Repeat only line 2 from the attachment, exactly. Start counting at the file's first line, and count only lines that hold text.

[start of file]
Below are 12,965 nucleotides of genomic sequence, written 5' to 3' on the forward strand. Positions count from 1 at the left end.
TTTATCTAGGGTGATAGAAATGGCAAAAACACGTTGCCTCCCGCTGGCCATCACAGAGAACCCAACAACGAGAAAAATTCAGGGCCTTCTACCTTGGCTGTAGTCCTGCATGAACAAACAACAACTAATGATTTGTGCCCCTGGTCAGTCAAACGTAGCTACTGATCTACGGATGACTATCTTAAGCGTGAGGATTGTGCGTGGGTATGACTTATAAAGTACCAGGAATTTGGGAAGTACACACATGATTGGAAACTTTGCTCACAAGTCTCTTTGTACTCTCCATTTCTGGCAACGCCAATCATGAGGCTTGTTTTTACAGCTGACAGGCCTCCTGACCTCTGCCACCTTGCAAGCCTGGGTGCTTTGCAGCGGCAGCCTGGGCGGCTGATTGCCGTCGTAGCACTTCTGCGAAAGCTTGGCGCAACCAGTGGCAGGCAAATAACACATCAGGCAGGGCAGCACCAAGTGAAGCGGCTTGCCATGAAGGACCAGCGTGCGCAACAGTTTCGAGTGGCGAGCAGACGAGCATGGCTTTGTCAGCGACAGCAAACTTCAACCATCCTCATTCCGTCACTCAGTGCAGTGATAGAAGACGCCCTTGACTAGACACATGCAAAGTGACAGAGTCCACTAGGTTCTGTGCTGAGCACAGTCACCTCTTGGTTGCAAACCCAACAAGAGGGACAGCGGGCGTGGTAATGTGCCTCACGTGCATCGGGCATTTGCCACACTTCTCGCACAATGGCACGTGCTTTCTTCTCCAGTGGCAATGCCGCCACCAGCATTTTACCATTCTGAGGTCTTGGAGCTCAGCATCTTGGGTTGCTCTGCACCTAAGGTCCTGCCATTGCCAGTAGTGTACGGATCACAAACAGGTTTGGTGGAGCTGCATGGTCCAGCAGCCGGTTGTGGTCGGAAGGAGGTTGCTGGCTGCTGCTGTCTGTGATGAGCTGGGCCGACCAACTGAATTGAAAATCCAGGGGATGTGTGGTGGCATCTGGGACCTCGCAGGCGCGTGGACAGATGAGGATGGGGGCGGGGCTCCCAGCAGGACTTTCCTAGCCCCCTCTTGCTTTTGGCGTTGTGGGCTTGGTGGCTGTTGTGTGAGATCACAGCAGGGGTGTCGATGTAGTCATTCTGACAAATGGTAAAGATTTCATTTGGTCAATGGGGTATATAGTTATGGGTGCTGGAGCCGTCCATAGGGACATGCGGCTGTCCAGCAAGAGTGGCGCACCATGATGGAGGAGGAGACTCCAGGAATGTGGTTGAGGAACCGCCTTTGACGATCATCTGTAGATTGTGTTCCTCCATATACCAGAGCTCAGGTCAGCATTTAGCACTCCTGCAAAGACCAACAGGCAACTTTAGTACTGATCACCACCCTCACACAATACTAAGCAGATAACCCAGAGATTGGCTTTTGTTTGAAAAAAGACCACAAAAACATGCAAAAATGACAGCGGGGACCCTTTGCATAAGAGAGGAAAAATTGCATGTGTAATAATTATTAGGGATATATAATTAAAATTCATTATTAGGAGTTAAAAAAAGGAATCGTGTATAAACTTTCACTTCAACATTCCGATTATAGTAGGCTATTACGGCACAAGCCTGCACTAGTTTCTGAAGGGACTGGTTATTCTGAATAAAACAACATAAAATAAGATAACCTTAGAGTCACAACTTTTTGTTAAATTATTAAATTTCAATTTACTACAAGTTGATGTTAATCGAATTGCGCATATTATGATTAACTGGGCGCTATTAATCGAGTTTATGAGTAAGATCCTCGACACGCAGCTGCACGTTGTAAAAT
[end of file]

TTTATCTAGGGTGATAGAAATGGCAAAAACACGTTGCCTCCCGCTGGCCATCACAGAGAACCCAACAACGAGAAAAATTCAGGGCCTTCTACCTTGGCTGTAGTCCTGCATGAACAAACAACAACTAATGATTTGTGCCCCTGGTCAGTCAAACGTAGCTACTGATCTACGGATGACTATCTTAAGCGTGAGGATTGTGCGTGGGTATGACTTATAAAGTACCAGGAATTTGGGAAGTACACACATGATTGGAAACTTTGCTCACAAGTCTCTTTGTACTCTCCATTTCTGGCAACGCCAATCATGAGGCTTGTTTTTACAGCTGACAGGCCTCCTGACCTCTGCCACCTTGCAAGCCTGGGTGCTTTGCAGCGGCAGCCTGGGCGGCTGATTGCCGTCGTAGCACTTCTGCGAAAGCTTGGCGCAACCAGTGGCAGGCAAATAACACATCAGGCAGGGCAGCACCAAGTGAAGCGGCTTGCCATGAAGGACCAGCGTGCGCAACAGTTTCGAGTGGCGAGCAGACGAGCATGGCTTTGTCAGCGACAGCAAACTTCAACCATCCTCATTCCGTCACTCAGTGCAGTGATAGAAGACGCCCTTGACTAGACACATGCAAAGTGACAGAGTCCACTAGGTTCTGTGCTGAGCACAGTCACCTCTTGGTTGCAAACCCAACAAGAGGGACAGCGGGCGTGGTAATGTGCCTCACGTGCATCGGGCATTTGCCACACTTCTCGCACAATGGCACGTGCTTTCTTCTCCAGTGGCAATGCCGCCACCAGCATTTTACCATTCTGAGGTCTTGGAGCTCAGCATCTTGGGTTGCTCTGCACCTAAGGTCCTGCCATTGCCAGTAGTGTACGGATCACAAACAGGTTTGGTGGAGCTGCATGGTCCAGCAGCCGGTTGTGGTCGGAAGGAGGTTGCTGGCTGCTGCTGTCTGTGATGAGCTGGGCCGACCAACTGAATTGAAAATCCAGGGGATGTGTGGTGGCATCTGGGACCTCGCAGGCGCGTGGACAGATGAGGATGGGGGCGGGGCTCCCAGCAGGACTTTCCTAGCCCCCTCTTGCTTTTGGCGTTGTGGGCTTGGTGGCTGTTGTGTGAGATCACAGCAGGGGTGTCGATGTAGTCATTCTGACAAATGGTAAAGATTTCATTTGGTCAATGGGGTATATAGTTATGGGTGCTGGAGCCGTCCATAGGGACATGCGGCTGTCCAGCAAGAGTGGCGCACCATGATGGAGGAGGAGACTCCAGGAATGTGGTTGAGGAACCGCCTTTGACGATCATCTGTAGATTGTGTTCCTCCATATACCAGAGCTCAGGTCAGCATTTAGCACTCCTGCAAAGACCAACAGGCAACTTTAGTACTGATCACCACCCTCACACAATACTAAGCAGATAACCCAGAGATTGGCTTTTGTTTGAAAAAAGACCACAAAAACATGCAAAAATGACAGCGGGGACCCTTTGCATAAGAGAGGAAAAATTGCATGTGTAATAATTATTAGGGATATATAATTAAAATTCATTATTAGGAGTTAAAAAAAGGAATCGTGTATAAACTTTCACTTCAACATTCCGATTATAGTAGGCTATTACGGCACAAGCCTGCACTAGTTTCTGAAGGGACTGGTTATTCTGAATAAAACAACATAAAATAAGATAACCTTAGAGTCACAACTTTTTGTTAAATTATTAAATTTCAATTTACTACAAGTTGATGTTAATCGAATTGCGCATATTATGATTAACTGGGCGCTATTAATCGAGTTTATGAGTAAGATCCTCGACACGCAGCTGCACGTTGTAAAAT